If you fill a just-flushed pen with ink, it will write lighter and more dry for a page or so, untill you go through the diluted ink in the wet feed. Diluting an ink with water dilutes any surfactants that enhance flow and dilutes color intensity. That could be your culprit. Either keep writing for a while or let the pen sit unused for a day or two and see if that helps. The feed should dry out slightly, at least with the air inside the cap, or even more so with imperfect seal, and the ink will concentrate.

I think you're right. Thankfully my ink seems to be back to normal (i.e., darker & wetter), now that I've kept writing for a while without flushing my pen again. Thanks so much for the suggestion!

 

I find that the Noodler's inks that are at least partially water resistant can throw a pretty heavy precipitate if kept for a long time or in a cool room and a LOT of shaking may be required to get back to the original color and behavior. Make sure the cap is really on tight because you may be shaking for a minute or two and we don't want accidents. You probably should wipe the mouth of the bottle once you carefully open the bottle and from a distance pop the bubble of ink that may be there (I use a tissue as a shield). If bottles of Noodler's are not tightly closed enough water can evaporate to change the flow significantly and I worry about the batches that came in plastic bottles when they ran out of glass ones. That said, I took about 10 years to go through a bottle of Walnut and it was just a tiny bit drier-writing at the end. My  probably 12 or more years old bottle of Noodler's/Swisher Aquamarine needs heavy shaking before being used (sparingly as it is unobtanium) but then writes beautifully for months in a Pilot Metropolitan B nib.

 

Is that so? I'll definitely keep that in mind then, when I make future purchases of Noodler's ink. I do try to screw the cap on as tightly as I can & I also wipe the mouth of the bottle every time after I open it. Also --- wow, that is a long time to be using a bottle of ink; I can only hope I'll manage to take care of my ink well enough that they'll last for that long. And yay I'm also using a Pilot Metropolitan w/ this ink; I have a stub nib & the ink shows beautifully.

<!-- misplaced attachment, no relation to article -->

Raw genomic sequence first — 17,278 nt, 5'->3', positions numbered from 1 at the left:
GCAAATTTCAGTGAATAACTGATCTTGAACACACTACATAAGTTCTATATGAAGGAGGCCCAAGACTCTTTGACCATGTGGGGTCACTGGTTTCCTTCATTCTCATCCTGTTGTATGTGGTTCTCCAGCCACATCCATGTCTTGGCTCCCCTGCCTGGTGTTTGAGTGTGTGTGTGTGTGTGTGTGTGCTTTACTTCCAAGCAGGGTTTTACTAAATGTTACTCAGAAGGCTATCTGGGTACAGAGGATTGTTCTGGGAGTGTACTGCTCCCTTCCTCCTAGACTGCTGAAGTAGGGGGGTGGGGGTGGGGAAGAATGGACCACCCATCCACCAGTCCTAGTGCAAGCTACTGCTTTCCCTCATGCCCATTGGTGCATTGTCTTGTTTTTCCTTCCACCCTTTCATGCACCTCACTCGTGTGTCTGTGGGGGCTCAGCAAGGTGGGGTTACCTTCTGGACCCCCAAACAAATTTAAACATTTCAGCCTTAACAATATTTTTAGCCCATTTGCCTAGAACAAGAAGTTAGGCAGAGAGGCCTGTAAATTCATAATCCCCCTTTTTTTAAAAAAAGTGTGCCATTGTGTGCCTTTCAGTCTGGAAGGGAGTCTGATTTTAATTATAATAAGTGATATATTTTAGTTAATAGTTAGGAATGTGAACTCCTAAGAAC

Ok, this is kind of on an unrelated note, but does anyone know how traveling could affect ink? Specifically, traveling by plane? I'm going to college so I'll be expecting to do that pretty often, & am curious if traveling by plane frequently has any effect on ink properties.


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#9 C-town

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Posted 13 April 2019 - 11:52

It sounds like Im in a pretty similar situation to you. Im at university in Windsor but I live in Orlando so I have to fly back and forth a few times a year. Each time I go I take inks back and forth with me in my carry on. Whenever I get bored of a few inks that I have in my dorm, I take them back home to change them out with inks I have in my larger collection. I have never noticed any changes that happen to the ink when Im flying. They always write just the same as they always have so I really dont think theres any need to worry. Just remember to stay within your TSA limit of liquids if youre taking them in your carry on.

One thing to keep in mind is that when you fly you should be sure to screw on the cap of your ink bottle extra tight. Changes in pressure might cause issues if your ink bottle isnt properly sealed. To be safe, I always fly with my ink bottles in ziplock bags, although I have never had a bottle leak on me. Im probably being a bit too careful but the way I see it, theres nothing wrong with that!

#10 morethanjustacat

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Posted 21 April 2019 - 01:01

That's reassuring to know. I think it's good to err on the side of caution --- I'd hate to have a bottle leak & ruin my clothes and books! When I was traveling w/ my Noodler's ink I was afraid it wouldn't be allowed on the carry on, so I actually packed it in luggage I checked in, which I guess was a slight gamble of hoping the rough handling wouldn't break the bottle of ink.


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#11 Restored

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Posted 22 April 2019 - 14:33

If I travel with ink, it goes in a ziplock bag. I use a prescription bottle for traveling.



#12 morethanjustacat

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Posted 17 May 2019 - 07:10

If I travel with ink, it goes in a ziplock bag. I use a prescription bottle for traveling.

 

Thanks for the tip!